erik lundegaard

Movie Review: Crazy Rich Asians (2018)

WARNING: SPOILERS

I was bored. Sorry. 

I misread the title, too. I thought it meant “crazy and rich” rather than, you know, “super rich.” Although I’m sure the author of this series, Kevin Kwan, meant both.

Even so, there’s not nearly enough crazy in “Crazy Rich Asians.” There’s not enough unique crazy. It’s same-old. The matriarchs are steely and plotting, the married men philandering. The young women are catty and go on insane shopping sprees while the young men are loutish and rent expensive boats for booze- and bikini-clad-girl-filled parties.

And a perfect couple runs through them.

Essentially our titular Asians escape the confines of racial stereotypes only to get trapped in the rom-com kind. Progress, I guess.

Steely Matriarch 3
Crazy Rich Asians movie reviewThe perfect couple is Rachel Chu (Constance Wu), an NYU economics professor, and her boyfriend Nick Young (Henry Golding), the scion of a freakishly wealthy Singapore real estate/development family. In Singapore, he’s like JFK Jr., but with a financial rather than a political legacy. Oddly, after a year of dating him in NYC, Rachel doesn’t know any of this. Did she never Google him? She finds out, bit by bit, when they travel to Singapore for his best friend’s wedding.

What else does she find out?

  • Nearly every young woman in Singapore hates her—having imagined themselves as Mrs. Nick Young.
  • Nick’s mom, Eleanor (Michelle Yeoh), hates her. She isn’t about to let her oldest child marry a mere economics professor.
  • She didn’t bring the right clothes.

Thank god Rachel has her bestie, Peik Lin (Awkwafina), whose own family is rich—just not Young family rich—and who essentially plays the traditional rom-com black BFF: hipper, straight shooting, without a life of her own. We also get a gay confidante, Oliver (Nico Santos), who also doesn’t have a life on his own. Everyone exists to either impede or help Rachel.

I liked Wu but Rachel is that rom-com staple: the girl who’s pretty (but not threateningly so), who’s sometimes clumsy (so girls can identify), and who beats the odds with grit and determination. Really, the only thing new are the faces.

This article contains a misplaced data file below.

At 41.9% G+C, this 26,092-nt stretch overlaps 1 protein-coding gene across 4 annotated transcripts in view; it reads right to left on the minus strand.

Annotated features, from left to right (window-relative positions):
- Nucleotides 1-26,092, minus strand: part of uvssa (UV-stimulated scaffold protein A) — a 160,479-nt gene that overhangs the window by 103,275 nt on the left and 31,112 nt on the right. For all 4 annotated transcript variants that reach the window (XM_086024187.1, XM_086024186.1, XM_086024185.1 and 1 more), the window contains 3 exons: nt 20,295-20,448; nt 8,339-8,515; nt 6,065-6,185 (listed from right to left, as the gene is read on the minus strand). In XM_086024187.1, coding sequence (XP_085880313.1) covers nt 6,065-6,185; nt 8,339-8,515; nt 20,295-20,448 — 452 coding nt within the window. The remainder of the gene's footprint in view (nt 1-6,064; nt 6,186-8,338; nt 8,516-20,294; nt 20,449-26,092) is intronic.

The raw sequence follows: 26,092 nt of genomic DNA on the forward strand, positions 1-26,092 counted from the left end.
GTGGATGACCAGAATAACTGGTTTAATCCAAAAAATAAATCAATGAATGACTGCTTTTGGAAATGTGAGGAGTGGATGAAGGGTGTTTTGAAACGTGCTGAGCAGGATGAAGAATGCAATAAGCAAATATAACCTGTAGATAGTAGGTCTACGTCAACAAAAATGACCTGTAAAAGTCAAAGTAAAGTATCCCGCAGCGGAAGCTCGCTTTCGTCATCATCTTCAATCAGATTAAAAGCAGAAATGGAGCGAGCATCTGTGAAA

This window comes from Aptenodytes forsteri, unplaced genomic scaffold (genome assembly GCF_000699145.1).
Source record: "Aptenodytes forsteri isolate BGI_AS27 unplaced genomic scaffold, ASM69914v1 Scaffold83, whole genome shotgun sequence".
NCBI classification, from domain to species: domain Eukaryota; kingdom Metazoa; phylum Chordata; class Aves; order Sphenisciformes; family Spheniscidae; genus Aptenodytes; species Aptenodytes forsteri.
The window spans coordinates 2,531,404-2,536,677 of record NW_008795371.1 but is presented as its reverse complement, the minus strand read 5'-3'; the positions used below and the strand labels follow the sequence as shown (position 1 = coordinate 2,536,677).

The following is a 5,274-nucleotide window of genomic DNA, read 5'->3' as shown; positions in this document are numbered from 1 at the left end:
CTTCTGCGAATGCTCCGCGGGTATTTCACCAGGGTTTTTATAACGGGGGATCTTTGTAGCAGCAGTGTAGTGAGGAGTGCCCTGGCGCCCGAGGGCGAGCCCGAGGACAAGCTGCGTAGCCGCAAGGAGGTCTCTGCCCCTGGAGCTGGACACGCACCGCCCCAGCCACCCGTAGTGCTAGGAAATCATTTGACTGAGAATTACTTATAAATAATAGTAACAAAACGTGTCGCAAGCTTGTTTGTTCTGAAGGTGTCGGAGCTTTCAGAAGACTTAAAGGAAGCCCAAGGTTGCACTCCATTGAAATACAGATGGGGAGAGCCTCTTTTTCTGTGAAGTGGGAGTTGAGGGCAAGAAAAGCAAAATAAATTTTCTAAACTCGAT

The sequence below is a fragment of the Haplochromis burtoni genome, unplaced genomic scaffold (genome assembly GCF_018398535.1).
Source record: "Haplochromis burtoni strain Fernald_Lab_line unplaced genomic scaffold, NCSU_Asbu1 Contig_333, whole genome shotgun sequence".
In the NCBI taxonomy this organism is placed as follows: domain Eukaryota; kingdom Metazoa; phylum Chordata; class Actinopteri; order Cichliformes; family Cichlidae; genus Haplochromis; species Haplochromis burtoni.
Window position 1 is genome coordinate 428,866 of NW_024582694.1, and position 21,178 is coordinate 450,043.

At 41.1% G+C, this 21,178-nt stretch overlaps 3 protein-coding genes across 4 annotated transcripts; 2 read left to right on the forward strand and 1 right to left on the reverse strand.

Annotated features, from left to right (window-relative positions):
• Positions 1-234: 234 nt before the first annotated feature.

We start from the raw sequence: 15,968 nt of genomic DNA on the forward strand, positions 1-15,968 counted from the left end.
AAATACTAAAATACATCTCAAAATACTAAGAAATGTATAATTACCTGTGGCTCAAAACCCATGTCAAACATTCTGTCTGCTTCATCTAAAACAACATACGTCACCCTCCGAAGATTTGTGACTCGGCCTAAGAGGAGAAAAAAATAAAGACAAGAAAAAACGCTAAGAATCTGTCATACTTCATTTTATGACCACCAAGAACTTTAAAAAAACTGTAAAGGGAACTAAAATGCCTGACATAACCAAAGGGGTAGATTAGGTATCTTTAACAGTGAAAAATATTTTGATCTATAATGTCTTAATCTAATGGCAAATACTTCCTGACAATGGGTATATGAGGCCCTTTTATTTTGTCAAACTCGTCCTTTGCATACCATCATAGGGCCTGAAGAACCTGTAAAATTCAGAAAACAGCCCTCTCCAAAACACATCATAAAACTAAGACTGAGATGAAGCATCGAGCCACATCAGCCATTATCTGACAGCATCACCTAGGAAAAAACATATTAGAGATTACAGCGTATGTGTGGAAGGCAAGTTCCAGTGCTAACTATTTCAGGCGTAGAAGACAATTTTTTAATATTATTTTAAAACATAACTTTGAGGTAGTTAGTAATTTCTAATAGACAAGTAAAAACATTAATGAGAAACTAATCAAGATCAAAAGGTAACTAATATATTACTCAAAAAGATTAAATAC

And they’re only new to Hollywood. “Crazy Rich” might be the first Hollywood movie with an all Asian-American cast since “The Joy Luck Club” in 1993 (an unforgivable stat), but it’s the third movie I’ve seen just this year involving the machinations of Chinese matriarchs. The others: “The Bold, the Corrupt and the Beautiful,” which won won the Golden Horse Award for best picture in Taiwan; and “Love Education,” which should have won the Golden Horse Award for best picture in Taiwan. “Crazy Rich” isn’t nearly in their category, but I'm curious about the matriarchal theme. Why does it keep returning given the patriarchal nature of Confucian societies? Or is that why it keeps returning? Scheming is what's left. 

Is it odd that the thought of rejecting Nick never comes into play? Once the other women are aligned against Rachel, the goal simply becomes fighting back and getting him. Sure, he’s handsome, but everything he’s hidden from her leaves her floundering. There’s a kind of obtuseness to his reticence, too—as if he’s glided along in this gilded world for so long he doesn’t know how difficult it might be for others without money to keep up. Or is he simply testing her? To see if she can keep up? That wouldn’t be bad. At least it would mean something’s whirring inside him. It would mean he inherited some of his mother’s nature. But I doubt it. He just seems bland and nice. And this is the guy who’s supposed to run the family business?

Wedding Singer 2
“Crazy Rich Asians” was directed by Jon M. Chu, whose other work includes the second “G.I. Joe,” the second “Now You See Me,” the second and third “Step Up”s, and the first and only “Jem and the Holograms”—all bottom dwellers on the Rotten Tomatoes charts. This one somehow landed a 93% rating. Because it was that much better? Or because everyone is ashamed of the “Joy Luck” stat and want it changed?

A few moments aren't bad. I liked the turnabout with Ah Ma (Lisa Lu). I liked the mah-jong scene, where Rachel gets the upper hand on Eleanor even as she concedes Nick. It’s a good winning-by-losing scene. But we know it’s not going to last. Hollywood has to have her win. So, yes, Nick chases her onto the plane, and there, amid luggage and crowds, he gets down on one knee and proposes and everyone applauds. Then they throw a party next to the insane infinity pool atop the insane Marina Bay Sands hotel; and everyone, all the crazy rich, party like it's 1929.

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Posted at 02:35 AM on Wed. Aug 29, 2018 in category Movie Reviews - 2018  

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